Turkey's biggest private mobile firm could bail out of a $3bn (£1.6bn) deal to build a network in Iran after MPs there slashed its stake in the project.
Iran's existing mobile network is creaking at the seams
Conservatives in parliament say Turkcell's stake in Irancell, the new network, should be cut from 70% to 49%.
They have already given themselves a veto over all foreign investment deals, following allegations about Turkish firms' involvement in Israel.
Turkcell now says it may give up on the deal altogether.
Iran currently has only one heavily congested mobile network, with long waiting lists for new subscribers.
Turkcell signed a contract for the new network in September.
The new operator planned to offer subscriptions for about $180, well below the existing firm's $500 price tag.
But a parliamentary commission has now ruled that Turkcell's 70% controlling stake is too high.
They say that Turkcell is a security risk because of alleged business ties with Israel.
Parliament as a whole - dominated by religious conservatives - will vote on the ruling on Tuesday.
Turkcell said the ruling would "make more difficult... Turkcell's financial consolidation of Irancell" because its stake would be reduced to less than 50%.
"If management control and financial consolidation of Irancell cannot be achieved... the realisation of the project will become risky," it warned in a statement.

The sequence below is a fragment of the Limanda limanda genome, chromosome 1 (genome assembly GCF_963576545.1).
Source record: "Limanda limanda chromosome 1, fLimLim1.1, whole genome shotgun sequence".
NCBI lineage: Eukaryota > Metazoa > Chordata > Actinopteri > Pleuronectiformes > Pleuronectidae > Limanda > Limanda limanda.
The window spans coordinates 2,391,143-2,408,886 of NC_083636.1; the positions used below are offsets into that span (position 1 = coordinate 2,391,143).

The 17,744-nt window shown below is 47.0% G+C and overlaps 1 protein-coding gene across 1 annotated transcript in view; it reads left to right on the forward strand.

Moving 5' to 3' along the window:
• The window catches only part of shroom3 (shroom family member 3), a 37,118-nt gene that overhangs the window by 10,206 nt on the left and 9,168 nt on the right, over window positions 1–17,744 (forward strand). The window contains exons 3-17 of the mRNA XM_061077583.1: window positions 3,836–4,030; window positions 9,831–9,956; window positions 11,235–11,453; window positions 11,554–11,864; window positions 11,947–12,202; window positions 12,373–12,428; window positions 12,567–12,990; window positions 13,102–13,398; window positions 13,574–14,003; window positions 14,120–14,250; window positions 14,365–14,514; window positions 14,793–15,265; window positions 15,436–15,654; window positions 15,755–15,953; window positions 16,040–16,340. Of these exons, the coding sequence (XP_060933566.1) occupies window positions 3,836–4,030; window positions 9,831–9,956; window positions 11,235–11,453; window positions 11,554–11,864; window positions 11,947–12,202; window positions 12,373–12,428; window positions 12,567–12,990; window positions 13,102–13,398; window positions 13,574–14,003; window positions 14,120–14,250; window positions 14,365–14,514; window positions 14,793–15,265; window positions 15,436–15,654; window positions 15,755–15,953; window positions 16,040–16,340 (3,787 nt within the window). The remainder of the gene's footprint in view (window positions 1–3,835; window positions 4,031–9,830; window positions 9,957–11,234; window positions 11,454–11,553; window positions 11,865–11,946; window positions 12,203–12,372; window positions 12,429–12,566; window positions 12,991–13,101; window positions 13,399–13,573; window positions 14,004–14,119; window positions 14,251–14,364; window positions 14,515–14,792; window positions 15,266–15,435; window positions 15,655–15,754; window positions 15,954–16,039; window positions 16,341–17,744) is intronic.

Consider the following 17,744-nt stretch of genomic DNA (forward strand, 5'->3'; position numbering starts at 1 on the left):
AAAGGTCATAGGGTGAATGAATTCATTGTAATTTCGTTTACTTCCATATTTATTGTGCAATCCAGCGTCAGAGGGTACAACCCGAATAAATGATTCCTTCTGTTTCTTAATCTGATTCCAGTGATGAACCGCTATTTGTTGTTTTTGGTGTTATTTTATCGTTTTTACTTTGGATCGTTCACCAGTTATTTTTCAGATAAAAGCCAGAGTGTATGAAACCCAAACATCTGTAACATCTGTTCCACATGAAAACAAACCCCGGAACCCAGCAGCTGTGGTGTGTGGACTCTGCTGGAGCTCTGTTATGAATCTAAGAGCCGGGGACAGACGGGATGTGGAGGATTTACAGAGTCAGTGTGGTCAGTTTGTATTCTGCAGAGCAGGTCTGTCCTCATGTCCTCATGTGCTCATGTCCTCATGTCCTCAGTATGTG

The firm has refused to comment on whether it has business dealings in Israel, although like almost all GSM operators worldwide it has an interconnection deal with Israeli networks so that its customers can use their phones there.
The two countries strengthened ties in both defence and economic issues in 2004.
Israeli industry minister Ehud Olmert was reported in June to have attended a meeting between Ruhi Dogusoy, Turkcell's chief operating officer, and executives from Israeli telecoms firms.
Telecoms is one of two areas specifically targeted by the new veto law on foreign investments, passed earlier in September.
The other is airports, a source of controversy after the army closed Tehran's new Imam Khomeini International Airport on its opening day in May 2004.
Again, the allegation was that the part-Turkish TAV consortium which built and ran it had links with Israel.